Thursday, March 29, 2018

glam versus glum





Two parts of a single 1974 documentary (made by TV for schools) called All That Glitters

the first half very glittery (The Sweet at the height of the success)

the second half very drab (prog Renia in the doldrums of struggle to make it)

and aptly enough the first bit is full-colour, the second is black-and-white


Saturday, March 24, 2018

Rockit Men


In the Aftershocks section of S+A, I have a little snippet on Def Leppard, focused on their Sweet fandom and aspirations to Wainman / Chinnichap-style overproduction / hysteria. With particular emphasis on "Pour Some Sugar on Me" - the third and by far the best single off Hysteria.

But I wish I had seen this video for this other single off Hysteria (the SEVENTH single would you believe!!). Because it is one long testament to the band's glamfandom and would have been perfect to mention in this little section on D.Leppard.

Indeed some of the images that crop up in the "Rocket" video -  UK music paper front covers and photo spreads and so forth - actually look like things I used or considered using as illustrations for S+A.

Beyond the overblown artifice and concocted excess of their sound - those shrill breath-blasts of  oddly centreless vocals, the puff-pastry layering of guitar overdubs  - another glammy thing about Leppard is a self-reflexive aspect. Not so much songs about being a rock star (although I daresay there's some, I haven't investigated that thoroughly to be honest). But more like a rocking-for-the-sake of rocking element.  (Admittedly that's quite a metal thing too).

By the next album Adrenalize, this thing of announcing their intention to rock the listener, of declaring that they're in the business of rocking - it was starting to feel a little threadbare.



You sense that The Darkness, and Andrew W.K., are not that far off.

Much later on - 2006 -  Def Leppard  explicitly return to the glam era with this really rather decent cover of Essex's "Rock On" (again, rock-about-rock).




Oh, well I never noticed that this was off an album - Yeah! - of cover tributes to favorite Leppard songs that with a few exceptions are all from the early Seventies - and that include such glam classics as  "20th Century Boy", "Hell Raiser",  "Street Life", "Drive-In Saturday", and "The Golden Age of Rock 'n' Roll", as well as the stompy proto-glitter John Kongos hit "He's Gonna Step on You Again."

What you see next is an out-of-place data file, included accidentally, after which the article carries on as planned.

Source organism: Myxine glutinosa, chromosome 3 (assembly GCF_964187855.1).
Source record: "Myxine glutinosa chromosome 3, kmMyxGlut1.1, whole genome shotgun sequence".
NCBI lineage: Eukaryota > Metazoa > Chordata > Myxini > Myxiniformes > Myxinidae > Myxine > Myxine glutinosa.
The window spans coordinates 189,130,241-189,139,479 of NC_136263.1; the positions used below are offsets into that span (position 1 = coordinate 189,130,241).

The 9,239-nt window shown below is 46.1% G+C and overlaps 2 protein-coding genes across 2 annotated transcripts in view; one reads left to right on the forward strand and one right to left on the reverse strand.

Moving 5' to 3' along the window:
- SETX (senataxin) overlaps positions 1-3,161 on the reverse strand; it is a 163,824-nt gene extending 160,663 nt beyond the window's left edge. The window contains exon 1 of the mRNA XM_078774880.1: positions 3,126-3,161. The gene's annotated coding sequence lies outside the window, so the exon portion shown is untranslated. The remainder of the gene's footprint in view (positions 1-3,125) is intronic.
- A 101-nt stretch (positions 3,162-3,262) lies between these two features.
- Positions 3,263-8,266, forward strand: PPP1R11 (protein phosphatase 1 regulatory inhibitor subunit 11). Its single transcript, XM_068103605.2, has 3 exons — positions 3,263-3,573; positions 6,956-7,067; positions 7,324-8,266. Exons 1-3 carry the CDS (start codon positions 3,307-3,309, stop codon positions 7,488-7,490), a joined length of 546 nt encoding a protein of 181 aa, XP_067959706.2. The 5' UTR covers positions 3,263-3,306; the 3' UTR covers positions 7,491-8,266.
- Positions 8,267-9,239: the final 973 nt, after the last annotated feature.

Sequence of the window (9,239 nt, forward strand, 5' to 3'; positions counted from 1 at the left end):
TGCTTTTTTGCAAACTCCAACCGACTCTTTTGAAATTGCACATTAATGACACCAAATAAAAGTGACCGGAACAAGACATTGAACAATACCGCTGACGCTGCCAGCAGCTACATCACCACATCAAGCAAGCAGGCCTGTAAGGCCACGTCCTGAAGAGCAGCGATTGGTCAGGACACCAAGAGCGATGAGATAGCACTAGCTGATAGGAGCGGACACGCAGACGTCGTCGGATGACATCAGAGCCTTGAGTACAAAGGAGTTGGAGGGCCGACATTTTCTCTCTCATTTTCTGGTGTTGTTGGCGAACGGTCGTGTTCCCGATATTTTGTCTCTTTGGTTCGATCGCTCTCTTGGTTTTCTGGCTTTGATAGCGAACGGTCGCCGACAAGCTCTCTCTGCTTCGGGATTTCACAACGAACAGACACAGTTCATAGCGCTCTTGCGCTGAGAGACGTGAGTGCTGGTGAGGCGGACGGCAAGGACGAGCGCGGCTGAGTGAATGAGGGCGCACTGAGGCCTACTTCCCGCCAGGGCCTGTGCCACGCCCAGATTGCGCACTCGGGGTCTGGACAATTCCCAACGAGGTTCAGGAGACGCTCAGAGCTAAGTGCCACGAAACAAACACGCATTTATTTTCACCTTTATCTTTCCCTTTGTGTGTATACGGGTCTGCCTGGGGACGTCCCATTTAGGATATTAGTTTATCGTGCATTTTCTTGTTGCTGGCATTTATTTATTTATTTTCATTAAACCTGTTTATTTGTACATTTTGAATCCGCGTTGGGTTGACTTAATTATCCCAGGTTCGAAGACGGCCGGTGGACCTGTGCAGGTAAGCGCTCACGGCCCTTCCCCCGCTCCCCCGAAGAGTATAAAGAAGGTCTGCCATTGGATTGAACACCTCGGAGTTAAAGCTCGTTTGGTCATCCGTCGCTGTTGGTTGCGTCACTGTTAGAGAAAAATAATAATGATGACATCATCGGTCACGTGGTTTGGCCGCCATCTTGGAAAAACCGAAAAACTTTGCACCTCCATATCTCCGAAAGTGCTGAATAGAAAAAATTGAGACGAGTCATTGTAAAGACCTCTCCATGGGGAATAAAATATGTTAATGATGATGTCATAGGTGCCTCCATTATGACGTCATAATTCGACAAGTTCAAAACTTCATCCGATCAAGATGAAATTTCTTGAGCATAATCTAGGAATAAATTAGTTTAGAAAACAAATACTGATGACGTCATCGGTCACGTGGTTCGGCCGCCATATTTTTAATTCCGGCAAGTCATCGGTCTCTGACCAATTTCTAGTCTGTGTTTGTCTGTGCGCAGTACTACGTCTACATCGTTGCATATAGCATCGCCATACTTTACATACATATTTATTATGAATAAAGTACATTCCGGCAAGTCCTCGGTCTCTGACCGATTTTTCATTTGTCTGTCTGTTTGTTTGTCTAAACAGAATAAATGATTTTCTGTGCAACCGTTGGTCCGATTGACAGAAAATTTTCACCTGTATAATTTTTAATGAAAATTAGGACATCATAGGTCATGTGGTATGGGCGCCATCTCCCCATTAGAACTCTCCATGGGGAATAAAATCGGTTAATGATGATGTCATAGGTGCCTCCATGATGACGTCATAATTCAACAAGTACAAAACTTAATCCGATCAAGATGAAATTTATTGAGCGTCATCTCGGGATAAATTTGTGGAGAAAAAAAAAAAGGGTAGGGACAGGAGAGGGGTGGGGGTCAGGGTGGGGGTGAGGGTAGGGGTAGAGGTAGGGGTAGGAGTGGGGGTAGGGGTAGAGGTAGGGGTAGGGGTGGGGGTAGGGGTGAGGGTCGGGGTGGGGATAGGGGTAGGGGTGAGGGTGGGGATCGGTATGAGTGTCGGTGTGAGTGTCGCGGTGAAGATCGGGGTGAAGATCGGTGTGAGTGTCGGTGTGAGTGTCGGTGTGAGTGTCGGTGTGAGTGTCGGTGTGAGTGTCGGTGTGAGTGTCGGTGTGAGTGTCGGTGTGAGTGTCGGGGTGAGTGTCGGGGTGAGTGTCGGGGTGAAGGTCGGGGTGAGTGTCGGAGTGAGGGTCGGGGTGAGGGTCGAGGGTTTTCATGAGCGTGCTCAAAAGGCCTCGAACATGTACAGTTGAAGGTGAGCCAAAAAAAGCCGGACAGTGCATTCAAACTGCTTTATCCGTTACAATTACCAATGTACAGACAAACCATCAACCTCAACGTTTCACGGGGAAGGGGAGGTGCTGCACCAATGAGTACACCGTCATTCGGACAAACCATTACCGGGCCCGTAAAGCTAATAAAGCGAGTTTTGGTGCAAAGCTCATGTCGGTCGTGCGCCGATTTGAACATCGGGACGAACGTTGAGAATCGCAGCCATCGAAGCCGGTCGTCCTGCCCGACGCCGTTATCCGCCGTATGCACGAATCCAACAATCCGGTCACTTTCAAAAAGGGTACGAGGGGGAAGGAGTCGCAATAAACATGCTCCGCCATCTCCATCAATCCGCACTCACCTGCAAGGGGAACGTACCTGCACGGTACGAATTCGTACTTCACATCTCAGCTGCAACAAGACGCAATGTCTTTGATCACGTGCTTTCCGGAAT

Yeah!'s CD booklet has photos of Leppard each in a pose that recreates an iconic cover image from the glam-aligned early 70s: Rick Savage is Freddie Mercury from the album Queen II,
Vivian Campbell does Bolan off of T. Rex's Electric Warrior, Joe Elliott pretends to be Bowie from the back cover of The Rise and Fall of Ziggy Stardust and the Spiders from Mars, Rick Allen does Lou Reed off of Transformer, and Phil Collen poses ghastly a la Iggy on the front of Raw Power.










They also did one with the whole band imitating a Roxy inner gatefold




Oh, looky here - a recent thing in Rolling Stone where Joe Elliott talks about his favorite glam artists






Thursday, March 15, 2018

Magic Unrealism, or, The President of Ambrosia

The core of positive thinking - which is also the core of glam - is the power of Desire to override the Reality Principle.

The power of wish-speech (childish, magical, narcissistic) to reject reality as a facts-ist regime.

Hence, Billy Liar's opening line: "Lying in bed, I abandoned the facts again and was back in Ambrosia"

Hence, Trump's gainsaying of any element, however small, of consensus reality that is a blow to his own grandiose self-image. 


"Trump plainly views the act of lying, or making things up, or contradicting himself with relentless abandon, as an assertion of power — that is, the power to render reality irrelevant, the power to roll right over constraints normally imposed by expectations of consistency or fealty to basic norms of reasoned, factual inquiry.

As Jacob T. Levy has written, these “demonstrations of power undermine the existence of shared belief in truth and facts.” The whole point of them is to assert the power to say what the truth is, or what the truth should be, even when — or especially when — easily verifiable facts dictate the contrary. The brazenness of Trump’s lying is not a mere byproduct of his desire to mislead. It is absolutely central to the whole project of declaring the power to say what reality is.

Trump’s boast about making stuff up in his meeting with Trudeau comes close to an open admission of this. He lied, or made stuff up, because he could, yes, but also because what one wants to be true actually can be made true."




"Billy Liar - the boy whose imagination is larger than his life"

PR is a form of propaganda  - the StarSelf-as-miniState broadcasting how it would like to be seen by the general public